What video production style to choose for a MOOC? Typologies of Video Production Styles

By October 24, 2016 News No Comments

MOOCs can distribute content in a scalable and high-quality format to a large number of learners around the world. This MOOC is available to learners who want to teach or communicate via the medium of video and the art of video production.

This article forms integral part of the on line MOOC course Videos for teaching, learning and communication, created by The University of Manchester.

Considering that video is the main method of content delivery in MOOCs, we are going to provide you an overview of video production styles. So you will have more information about what video style to choose for recording your own MOOC.

A video production style is the main method of visual organization that is employed to realize a video’s goals and achieve specific results when the video is viewed.

When thinking about video for learning, the choice of video production style will have a great impact on a video’s ability to effect pedagogical objectives and desired learning outcomes.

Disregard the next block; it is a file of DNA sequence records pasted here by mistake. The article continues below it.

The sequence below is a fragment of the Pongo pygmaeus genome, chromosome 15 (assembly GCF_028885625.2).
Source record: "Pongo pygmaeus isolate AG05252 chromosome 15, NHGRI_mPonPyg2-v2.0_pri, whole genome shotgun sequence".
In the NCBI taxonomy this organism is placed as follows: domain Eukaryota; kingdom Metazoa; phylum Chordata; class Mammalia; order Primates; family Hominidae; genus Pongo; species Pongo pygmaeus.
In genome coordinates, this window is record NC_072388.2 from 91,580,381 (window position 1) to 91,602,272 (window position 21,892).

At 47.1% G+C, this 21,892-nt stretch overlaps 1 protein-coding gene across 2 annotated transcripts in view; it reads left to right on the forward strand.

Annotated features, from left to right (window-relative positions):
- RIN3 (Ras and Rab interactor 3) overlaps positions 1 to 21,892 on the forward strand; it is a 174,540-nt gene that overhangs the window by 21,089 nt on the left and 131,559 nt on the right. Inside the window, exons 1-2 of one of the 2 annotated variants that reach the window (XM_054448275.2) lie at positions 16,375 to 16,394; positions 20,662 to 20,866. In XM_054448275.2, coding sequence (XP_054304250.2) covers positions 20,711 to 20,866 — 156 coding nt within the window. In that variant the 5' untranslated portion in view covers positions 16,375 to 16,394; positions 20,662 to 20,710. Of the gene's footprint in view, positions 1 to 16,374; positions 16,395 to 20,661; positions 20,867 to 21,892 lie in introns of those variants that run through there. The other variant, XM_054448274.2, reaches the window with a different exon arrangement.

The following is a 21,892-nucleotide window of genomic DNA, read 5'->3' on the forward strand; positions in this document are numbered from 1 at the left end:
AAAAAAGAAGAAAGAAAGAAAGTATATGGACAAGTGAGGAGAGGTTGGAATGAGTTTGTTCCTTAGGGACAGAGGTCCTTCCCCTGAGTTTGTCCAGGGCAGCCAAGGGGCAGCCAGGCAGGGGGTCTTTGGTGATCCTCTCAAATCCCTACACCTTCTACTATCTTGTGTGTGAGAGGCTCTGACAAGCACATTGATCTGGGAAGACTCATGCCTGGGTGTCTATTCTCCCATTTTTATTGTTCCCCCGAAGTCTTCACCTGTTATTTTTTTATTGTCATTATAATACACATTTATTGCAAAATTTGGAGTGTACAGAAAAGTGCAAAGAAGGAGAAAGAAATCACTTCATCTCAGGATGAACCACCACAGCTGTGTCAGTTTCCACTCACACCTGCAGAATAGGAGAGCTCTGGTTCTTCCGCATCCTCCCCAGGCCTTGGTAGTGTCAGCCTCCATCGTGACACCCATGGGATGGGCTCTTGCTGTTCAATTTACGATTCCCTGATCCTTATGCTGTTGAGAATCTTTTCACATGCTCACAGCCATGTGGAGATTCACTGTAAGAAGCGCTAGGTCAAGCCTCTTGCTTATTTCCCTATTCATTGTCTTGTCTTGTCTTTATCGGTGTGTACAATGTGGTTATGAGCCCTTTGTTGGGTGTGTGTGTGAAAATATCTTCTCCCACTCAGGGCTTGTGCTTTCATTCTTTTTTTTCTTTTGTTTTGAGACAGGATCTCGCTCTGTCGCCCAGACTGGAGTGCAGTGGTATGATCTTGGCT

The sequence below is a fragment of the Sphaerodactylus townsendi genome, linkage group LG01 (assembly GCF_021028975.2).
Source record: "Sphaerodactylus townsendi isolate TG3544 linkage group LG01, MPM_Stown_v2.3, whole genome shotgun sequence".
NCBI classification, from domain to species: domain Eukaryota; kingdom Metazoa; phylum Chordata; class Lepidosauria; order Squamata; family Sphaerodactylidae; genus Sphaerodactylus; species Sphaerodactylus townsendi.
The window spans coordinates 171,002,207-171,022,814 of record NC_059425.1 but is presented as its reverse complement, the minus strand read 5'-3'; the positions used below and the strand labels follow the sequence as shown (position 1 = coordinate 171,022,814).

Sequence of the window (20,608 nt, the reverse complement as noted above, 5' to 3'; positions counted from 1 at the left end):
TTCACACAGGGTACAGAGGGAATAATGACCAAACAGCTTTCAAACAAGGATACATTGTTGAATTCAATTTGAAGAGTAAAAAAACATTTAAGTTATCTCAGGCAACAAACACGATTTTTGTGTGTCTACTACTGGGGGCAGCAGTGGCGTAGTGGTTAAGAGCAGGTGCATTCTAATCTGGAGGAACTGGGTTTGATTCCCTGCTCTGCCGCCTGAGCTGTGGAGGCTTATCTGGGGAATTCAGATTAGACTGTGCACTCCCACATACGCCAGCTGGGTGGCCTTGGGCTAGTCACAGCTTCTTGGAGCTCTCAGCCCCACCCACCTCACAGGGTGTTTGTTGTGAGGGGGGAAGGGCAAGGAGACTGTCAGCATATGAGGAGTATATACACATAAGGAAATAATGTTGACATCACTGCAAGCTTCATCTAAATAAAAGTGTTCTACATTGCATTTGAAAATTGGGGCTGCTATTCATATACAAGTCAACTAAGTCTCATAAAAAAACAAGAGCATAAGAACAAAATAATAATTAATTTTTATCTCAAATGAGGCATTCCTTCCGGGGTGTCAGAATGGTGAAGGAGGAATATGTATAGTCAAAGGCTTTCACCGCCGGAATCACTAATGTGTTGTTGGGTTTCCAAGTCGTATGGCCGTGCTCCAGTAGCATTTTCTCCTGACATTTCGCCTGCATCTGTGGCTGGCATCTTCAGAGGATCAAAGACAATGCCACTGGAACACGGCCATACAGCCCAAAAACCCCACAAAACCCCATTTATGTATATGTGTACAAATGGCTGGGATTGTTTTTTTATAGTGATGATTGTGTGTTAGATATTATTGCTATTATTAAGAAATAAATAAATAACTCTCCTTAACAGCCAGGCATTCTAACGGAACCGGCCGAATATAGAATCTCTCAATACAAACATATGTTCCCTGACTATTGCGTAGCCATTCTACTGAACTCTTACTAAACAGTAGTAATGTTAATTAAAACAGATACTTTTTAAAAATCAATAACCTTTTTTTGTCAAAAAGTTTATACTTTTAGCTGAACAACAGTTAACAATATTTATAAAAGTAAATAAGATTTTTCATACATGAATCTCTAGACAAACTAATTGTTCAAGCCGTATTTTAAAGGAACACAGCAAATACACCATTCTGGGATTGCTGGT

Typologies of Video Production Styles.

When choosing a production style, it is important to keep in mind the video’s goals and desired results. Different production styles have different affordances, so it is vital that the selection process be both: thoughtful and intentional.

The main production styles that are currently being used in on-line learning context are:

Talking Head:

  • Common style typically shot in a studio.
  • Can be used to build a connection between the person on-camera and the viewer.
  • Multiple camera angles may be used for easier editing and to break the monotony.

Presentation Slides with Voice-Over:

  • Could be PowerPoint or any other presentation format, with voice-over and slides visible full screen.
  • Annotations on a slide can be used to highlight information or draw the viewer’s attention to a specific detail.


  • Ability to show slides and instructor at the same time.

Text Overlay:

  • Text or graphics overlaid onto a video.
  • Can be used to summarize main points, highlight keywords, and phrases, or visualize what is being discussed.

Khan-Style Tablet Capture:

  • ‘Chalk and talk’ style made on a tablet.
  • Relatively cheap and easy to produce.
  • Presenter typically uses a conversational tone.

Udacity-Style Tablet Capture:

  • Voice overlay over digital whiteboard / writing hand.
  • Presenter’s hand captures using an overhead camera, but made semi-transparent in post –production, so writing is not obscured.

Actual Paper / Whiteboard:

  • A low-tech alternative to digital tablet capture.
  • Could be an upright whiteboard, or an overhead shot of a piece of paper on a desk.


  • Recording whatever is on the instructor’s screen and adding an audio voice-over.
  • Very versatile, can be used for any on-screen content.
  • Commonly used for technical training, software training, and step-by-step video tutorials.
  • Relatively cheap to produce.